Yesterday I spent six hours at the Book Expo America, wandering around the gargantuan DC Convention Center. I had been to the convention before, back when it was still the American Booksellers Association, known as the ABA. I remembered enough from my previous time there to bring a tote bag.
One tote bag wasn’t enough. By the time I staggered out of there, when it closed at 6:00 PM, I had acquired another, larger, violently purple tote bag, and had filled it to the brim.
I will have to look over my largesse at some point, and I suspect some of that stuff will wind up being donated to the library sale, or finding its way to the round file.
In addition to visiting the “booths” (huge, carpeted areas with tables and chairs, even the occasional sofa or bar) of my publishers, especially HarperCollins, I also wandered by several places where I suspect the fact that I was wearing my navy Writer Beware polo shirt made them uncomfortable. (evil grin)
Cynthia Sterling of SterlingHouse publishing (and she also owns and runs Lee Shore Literary Agency, which holds the honorable mention No. 21 spot on Writer Beware’s list of Agents to AVOID) was there, with quite a fancy layout, including free beer and pretzels as one of her lucky (ahem!) authors autographed his book. They didn’t see me coming in time to put anything in my beer, but the whole time I was listening to the persuasive (yeah, right!) spiel of the fresh-faced young fella who was trying to sell me on becoming a SterlingHouse author (totally oblivious to the “HarperCollins” appellation on my badge), none of upper management (Cynthia, her head editor, and a “Mr. Sterling” who was probably her hubby) cracked a smile.
I was a very good girl, listening politely to the spiel, leafing through what they called a “book marketing catalogue” while drinking the beer the bartender handed me, and nibbling a pretzel.
Then, before I could be construed to be a nuisance, I ambled off again, after thanking the (still oblivious) nice young man.
My next stop on the “Let’s just rattle ’em a bit” tour was good old Royal Fireworks. This publisher will also make the soon to be released Writer Beware’s 10 Worst Publishers to AVOID list. They acquire books for no advance, pay a pittance for royalties, and THEY MAKE THE AUTHOR SIGN OVER HIS OR HER COPYRIGHT TO THEM.
Need I say more?
The proprietor of the Royal Fireworks booth and his wife both watched me as I ambled in, put down my tote bags with a sigh, and proceeded to take about 20 books off their display shelves, flip them open to the copyright page, nod slightly, and then put the book back and go on to the next. By the time I had done this for about 20 books, (and the old gentleman watched me like a polar bear watches a plump seal baby the whole time) I think my point had been made — and all without saying a single word.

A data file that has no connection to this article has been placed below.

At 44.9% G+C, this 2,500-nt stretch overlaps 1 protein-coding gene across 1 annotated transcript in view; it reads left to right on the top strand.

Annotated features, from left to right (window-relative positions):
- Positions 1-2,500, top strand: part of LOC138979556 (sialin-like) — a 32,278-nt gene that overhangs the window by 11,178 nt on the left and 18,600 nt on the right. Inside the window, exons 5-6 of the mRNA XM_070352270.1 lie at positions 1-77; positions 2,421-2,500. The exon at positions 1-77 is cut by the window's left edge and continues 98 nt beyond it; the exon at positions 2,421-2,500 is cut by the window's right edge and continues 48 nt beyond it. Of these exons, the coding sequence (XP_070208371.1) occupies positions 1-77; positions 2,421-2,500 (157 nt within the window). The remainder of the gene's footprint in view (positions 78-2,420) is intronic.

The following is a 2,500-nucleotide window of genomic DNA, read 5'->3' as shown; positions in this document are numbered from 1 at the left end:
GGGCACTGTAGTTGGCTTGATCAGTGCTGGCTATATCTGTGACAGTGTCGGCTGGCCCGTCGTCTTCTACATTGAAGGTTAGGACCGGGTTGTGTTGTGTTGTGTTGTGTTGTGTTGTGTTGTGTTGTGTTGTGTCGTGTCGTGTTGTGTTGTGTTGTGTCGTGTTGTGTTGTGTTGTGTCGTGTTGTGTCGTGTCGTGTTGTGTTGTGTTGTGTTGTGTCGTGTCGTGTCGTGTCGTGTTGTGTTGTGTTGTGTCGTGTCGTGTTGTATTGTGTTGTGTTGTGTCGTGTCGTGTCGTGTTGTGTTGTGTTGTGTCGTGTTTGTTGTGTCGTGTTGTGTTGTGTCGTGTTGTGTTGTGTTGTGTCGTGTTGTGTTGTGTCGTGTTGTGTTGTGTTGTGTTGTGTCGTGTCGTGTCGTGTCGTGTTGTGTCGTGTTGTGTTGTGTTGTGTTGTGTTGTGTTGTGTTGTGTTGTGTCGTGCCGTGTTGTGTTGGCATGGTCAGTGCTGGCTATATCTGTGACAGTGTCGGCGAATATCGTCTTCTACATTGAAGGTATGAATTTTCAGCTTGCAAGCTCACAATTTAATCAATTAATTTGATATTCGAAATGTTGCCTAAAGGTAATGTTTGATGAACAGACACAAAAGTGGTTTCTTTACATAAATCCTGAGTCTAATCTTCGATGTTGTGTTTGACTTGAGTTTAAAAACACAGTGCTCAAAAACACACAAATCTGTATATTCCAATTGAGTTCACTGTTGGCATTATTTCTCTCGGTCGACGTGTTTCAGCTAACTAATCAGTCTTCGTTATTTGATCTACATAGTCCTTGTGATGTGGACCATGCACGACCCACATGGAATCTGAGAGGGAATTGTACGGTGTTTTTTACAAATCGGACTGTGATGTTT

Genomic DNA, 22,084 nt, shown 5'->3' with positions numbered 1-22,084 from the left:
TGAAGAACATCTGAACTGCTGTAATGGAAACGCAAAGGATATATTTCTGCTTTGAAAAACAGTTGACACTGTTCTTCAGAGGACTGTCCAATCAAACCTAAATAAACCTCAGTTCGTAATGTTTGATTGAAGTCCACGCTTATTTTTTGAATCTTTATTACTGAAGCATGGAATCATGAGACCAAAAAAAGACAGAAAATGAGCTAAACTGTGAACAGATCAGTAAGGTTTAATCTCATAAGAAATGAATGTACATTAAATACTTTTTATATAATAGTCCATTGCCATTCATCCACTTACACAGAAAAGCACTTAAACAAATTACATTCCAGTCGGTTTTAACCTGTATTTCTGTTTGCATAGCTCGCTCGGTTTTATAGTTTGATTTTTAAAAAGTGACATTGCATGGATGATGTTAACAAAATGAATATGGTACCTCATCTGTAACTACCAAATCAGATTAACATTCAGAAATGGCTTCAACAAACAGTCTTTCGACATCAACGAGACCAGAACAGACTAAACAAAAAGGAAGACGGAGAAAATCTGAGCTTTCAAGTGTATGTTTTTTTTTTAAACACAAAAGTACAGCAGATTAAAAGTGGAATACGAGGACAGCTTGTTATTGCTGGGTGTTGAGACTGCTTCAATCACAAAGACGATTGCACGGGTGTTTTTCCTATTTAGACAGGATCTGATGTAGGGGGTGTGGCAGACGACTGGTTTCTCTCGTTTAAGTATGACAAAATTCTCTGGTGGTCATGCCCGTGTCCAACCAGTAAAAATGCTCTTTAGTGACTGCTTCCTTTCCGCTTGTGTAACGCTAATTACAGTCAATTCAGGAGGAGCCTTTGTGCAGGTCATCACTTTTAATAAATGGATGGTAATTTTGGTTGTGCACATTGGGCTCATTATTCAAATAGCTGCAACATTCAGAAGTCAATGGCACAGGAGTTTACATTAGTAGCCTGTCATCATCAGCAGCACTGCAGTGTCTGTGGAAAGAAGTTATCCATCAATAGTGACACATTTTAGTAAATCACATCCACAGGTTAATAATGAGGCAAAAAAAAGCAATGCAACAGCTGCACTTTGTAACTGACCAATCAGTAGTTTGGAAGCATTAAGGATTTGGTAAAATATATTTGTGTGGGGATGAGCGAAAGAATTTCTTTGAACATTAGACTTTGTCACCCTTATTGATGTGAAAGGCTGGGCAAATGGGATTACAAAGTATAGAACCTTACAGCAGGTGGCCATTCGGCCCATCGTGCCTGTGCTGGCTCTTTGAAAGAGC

I know he remembered me. We had an exchange of words some years ago when he scammed an elderly SFWA member. (Scamming the elderly is particularly loathesome, isn’t it?)
Except for the big bestsellers, authors are kind of the lowest of the low at the BEA. Really. There aren’t many editors there, just the occasional publisher and tons of marketing salespeople. I did manage to meet a couple of the HC people responsible for selling my book, and talk to them about the trilogy, the next book, etc.
Let’s hope they remember, and it does some good when Winds of Vengeance comes out.
Next year the BEA will be held in New York and I’ve already discussed signing at the Meisha Merlin booth. They are a small press that has acquired my StarBridge backlist (7 books) and bought 2 new books in the series.
If the first release is out by that time, it would be fun to be able to sign at next year’s BEA. I haven’t signed books at one of those shindigs since V came out, in 1984.
Have a good week, boys and girls!
-Ann C. Crispin
Cynthia Sterling read my manuscript called Danit Grack Detective, in which one of the main characters was a Chinese siren, the term, siren itself, was featured throughout the narrative. About two to six months later, and after she'd returned my manuscript one of her female authors had written a book called Siren.